When Will Blythe was terminated from his job at a San Francisco digital publishing company as part of cost-cutting moves, payment of a measly two-week severance check was conditioned upon his signing an agreement not to disparage his former employer in any way. Instead of signing it, he decided to write about it in a New York Times op-ed piece:
Around the same time, a termination agreement pinged into my inbox. Much of it set forth standard-issue language resolving such matters as date of termination, the vesting of options, the release of all claims against the company, and the return of company property. . . .
What brings me up short is clause No. 12: No Disparagement. “You agree,” it reads, “that you will never make any negative or disparaging statements (orally or in writing) about the Company . . . .” If I don’t agree to this nondisparagement clause, I will not receive my severance — in this case, the equivalent of two weeks of pay. Two weeks? Must be hard times out in San Francisco, or otherwise why the dirt parachute — and by the way, is that the sort of remark I won’t be allowed to make if I sign clause No. 12.
From the standpoint of preserving free speech, Blythe offers a persuasive explanation why he declined to sign the clause. For him, it boiled down to preserving his dignity as a writer.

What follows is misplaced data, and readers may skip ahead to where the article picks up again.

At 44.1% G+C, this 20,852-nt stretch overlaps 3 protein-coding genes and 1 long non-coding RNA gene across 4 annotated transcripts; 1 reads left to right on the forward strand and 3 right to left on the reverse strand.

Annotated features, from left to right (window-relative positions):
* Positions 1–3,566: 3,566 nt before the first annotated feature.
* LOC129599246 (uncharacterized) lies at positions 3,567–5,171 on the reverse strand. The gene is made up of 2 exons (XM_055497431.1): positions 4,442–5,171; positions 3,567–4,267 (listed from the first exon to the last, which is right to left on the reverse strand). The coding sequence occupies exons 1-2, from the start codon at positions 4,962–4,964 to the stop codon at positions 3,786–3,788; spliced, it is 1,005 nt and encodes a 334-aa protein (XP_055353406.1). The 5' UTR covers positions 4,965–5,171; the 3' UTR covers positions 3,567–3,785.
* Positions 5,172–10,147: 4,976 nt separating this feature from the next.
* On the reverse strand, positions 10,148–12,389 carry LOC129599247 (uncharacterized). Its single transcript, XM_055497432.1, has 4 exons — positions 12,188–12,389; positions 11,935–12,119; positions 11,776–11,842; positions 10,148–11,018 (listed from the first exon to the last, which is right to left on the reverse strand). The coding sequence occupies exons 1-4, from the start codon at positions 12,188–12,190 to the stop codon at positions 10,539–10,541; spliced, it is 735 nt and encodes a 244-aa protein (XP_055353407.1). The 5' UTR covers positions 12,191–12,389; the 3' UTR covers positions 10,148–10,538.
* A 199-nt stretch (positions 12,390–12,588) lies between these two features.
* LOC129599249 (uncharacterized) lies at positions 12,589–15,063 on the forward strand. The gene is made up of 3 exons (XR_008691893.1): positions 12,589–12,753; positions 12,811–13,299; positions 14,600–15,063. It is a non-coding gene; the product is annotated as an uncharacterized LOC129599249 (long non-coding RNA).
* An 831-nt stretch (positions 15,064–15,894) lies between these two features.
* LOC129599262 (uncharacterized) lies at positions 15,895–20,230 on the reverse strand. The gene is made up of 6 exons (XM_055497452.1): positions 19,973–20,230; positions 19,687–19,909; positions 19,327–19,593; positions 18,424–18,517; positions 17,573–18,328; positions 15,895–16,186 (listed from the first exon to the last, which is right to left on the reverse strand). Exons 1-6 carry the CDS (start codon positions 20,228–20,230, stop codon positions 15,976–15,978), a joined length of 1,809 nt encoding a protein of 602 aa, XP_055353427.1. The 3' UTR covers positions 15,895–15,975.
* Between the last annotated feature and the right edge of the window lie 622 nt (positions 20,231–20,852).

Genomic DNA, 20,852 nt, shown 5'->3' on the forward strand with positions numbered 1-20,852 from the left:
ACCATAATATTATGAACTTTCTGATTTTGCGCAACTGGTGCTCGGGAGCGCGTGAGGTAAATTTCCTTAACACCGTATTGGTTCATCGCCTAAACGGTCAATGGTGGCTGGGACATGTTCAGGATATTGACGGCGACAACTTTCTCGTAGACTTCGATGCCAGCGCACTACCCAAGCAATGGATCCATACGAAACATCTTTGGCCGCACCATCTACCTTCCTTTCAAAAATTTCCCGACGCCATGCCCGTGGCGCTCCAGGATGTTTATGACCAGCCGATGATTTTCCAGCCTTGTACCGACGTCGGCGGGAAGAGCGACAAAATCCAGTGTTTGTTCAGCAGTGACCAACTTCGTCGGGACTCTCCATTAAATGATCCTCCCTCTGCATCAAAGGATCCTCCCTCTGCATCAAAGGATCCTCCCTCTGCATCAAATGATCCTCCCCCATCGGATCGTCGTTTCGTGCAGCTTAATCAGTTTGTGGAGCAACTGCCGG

Common but not necessarily good
Non-disparagement clauses are common in employment separation situations, and for the most part they are legal. But that doesn’t mean they are good things. Such clauses join with the frequent practice of confidential settlements in employment litigation to reduce the amount of sunlight directed at employer practices. They make it more difficult for current employees to be aware of labor relations issues within their places of employment and for potential applicants to obtain potentially helpful information about prospective employers.
Furthermore, as the late legal scholar Thomas Emerson noted, when freedom of expression is suppressed, it typically goes underground. In the digital age, it means angry workers taking to the Internet to post anonymous comments, sometimes unleashing vitriolic language grounded in a pent-up desire to vent.
I realize that there may be practical trade-offs. If, say, a signing a non-disparagement clause brings with it a genuine severance package (as opposed to the “dirt parachute” to which Blythe brilliantly refers) and guarantees of positive job references, then perhaps the exchange is a fair one. Otherwise, the psychic cost to one’s dignity may not be worth it.